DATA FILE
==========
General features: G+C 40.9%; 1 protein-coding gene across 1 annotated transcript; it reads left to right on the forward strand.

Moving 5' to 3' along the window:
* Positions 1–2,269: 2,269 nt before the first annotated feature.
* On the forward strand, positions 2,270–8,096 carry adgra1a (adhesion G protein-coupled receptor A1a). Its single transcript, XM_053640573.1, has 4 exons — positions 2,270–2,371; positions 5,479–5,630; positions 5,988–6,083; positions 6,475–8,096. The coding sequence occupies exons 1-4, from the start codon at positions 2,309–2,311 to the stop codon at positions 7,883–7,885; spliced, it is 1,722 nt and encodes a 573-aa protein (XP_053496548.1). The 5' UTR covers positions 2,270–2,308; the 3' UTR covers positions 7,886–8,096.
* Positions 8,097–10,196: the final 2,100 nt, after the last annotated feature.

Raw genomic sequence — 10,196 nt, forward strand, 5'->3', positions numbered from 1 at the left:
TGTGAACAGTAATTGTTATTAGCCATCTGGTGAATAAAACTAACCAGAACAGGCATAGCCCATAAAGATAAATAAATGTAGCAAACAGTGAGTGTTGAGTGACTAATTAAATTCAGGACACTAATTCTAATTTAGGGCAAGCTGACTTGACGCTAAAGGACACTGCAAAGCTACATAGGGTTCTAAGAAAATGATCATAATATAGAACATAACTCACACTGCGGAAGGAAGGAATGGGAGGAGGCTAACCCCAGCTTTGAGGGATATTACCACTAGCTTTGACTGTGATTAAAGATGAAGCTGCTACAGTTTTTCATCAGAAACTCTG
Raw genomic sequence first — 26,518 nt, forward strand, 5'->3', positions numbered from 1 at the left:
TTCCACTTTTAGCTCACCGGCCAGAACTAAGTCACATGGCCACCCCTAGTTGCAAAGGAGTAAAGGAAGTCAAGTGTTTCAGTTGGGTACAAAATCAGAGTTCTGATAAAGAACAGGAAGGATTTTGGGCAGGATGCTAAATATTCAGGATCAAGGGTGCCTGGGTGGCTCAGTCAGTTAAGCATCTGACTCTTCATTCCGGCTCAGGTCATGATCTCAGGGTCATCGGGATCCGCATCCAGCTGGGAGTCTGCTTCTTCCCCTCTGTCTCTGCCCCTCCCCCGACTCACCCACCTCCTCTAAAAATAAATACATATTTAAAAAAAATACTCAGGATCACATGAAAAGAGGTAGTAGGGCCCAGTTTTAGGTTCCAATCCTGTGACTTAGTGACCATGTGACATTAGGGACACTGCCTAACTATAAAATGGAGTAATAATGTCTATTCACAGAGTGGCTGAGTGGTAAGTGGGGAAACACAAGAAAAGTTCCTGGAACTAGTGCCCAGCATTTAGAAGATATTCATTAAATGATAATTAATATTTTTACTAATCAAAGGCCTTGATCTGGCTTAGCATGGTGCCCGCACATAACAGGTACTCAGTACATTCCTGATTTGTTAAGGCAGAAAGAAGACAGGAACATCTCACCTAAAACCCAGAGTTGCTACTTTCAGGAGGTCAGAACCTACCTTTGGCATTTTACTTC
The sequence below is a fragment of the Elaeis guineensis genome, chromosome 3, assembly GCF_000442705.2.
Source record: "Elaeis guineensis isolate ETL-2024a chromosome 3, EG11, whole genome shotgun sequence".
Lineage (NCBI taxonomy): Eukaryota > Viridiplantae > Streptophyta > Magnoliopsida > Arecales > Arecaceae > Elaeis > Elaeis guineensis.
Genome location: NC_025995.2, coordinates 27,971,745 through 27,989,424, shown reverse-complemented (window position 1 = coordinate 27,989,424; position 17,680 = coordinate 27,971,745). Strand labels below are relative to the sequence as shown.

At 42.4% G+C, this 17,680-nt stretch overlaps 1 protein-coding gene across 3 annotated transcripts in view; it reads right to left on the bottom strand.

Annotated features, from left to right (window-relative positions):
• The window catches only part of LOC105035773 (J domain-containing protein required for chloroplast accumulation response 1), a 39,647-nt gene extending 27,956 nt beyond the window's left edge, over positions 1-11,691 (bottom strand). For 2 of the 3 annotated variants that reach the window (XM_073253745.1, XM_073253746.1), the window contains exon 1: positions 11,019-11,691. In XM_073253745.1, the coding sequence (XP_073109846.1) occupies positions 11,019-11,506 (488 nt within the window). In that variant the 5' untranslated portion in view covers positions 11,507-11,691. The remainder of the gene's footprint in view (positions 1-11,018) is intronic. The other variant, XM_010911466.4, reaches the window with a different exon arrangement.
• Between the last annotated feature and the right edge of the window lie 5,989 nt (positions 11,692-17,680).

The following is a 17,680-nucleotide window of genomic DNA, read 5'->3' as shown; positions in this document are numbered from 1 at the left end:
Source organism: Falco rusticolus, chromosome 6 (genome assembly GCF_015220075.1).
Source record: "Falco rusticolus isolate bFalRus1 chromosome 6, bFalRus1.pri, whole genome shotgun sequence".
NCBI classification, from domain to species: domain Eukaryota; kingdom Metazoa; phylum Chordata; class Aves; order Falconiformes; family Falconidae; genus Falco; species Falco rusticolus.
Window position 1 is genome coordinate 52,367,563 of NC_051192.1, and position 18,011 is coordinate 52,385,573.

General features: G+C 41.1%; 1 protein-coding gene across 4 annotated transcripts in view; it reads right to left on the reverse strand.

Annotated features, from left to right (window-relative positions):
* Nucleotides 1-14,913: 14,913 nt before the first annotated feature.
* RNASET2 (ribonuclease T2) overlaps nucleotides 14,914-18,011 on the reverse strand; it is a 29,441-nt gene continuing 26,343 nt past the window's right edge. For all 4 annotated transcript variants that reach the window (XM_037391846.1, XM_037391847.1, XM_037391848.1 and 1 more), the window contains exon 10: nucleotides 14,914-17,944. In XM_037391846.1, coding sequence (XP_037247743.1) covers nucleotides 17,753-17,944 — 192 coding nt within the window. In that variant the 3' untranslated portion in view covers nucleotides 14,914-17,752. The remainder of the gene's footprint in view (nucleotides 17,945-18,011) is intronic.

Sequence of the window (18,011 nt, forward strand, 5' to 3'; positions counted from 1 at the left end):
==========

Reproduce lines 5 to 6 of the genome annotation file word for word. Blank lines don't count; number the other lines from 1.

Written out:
* Positions 8,097–10,196: the final 2,100 nt, after the last annotated feature.

Raw genomic sequence — 10,196 nt, forward strand, 5'->3', positions numbered from 1 at the left: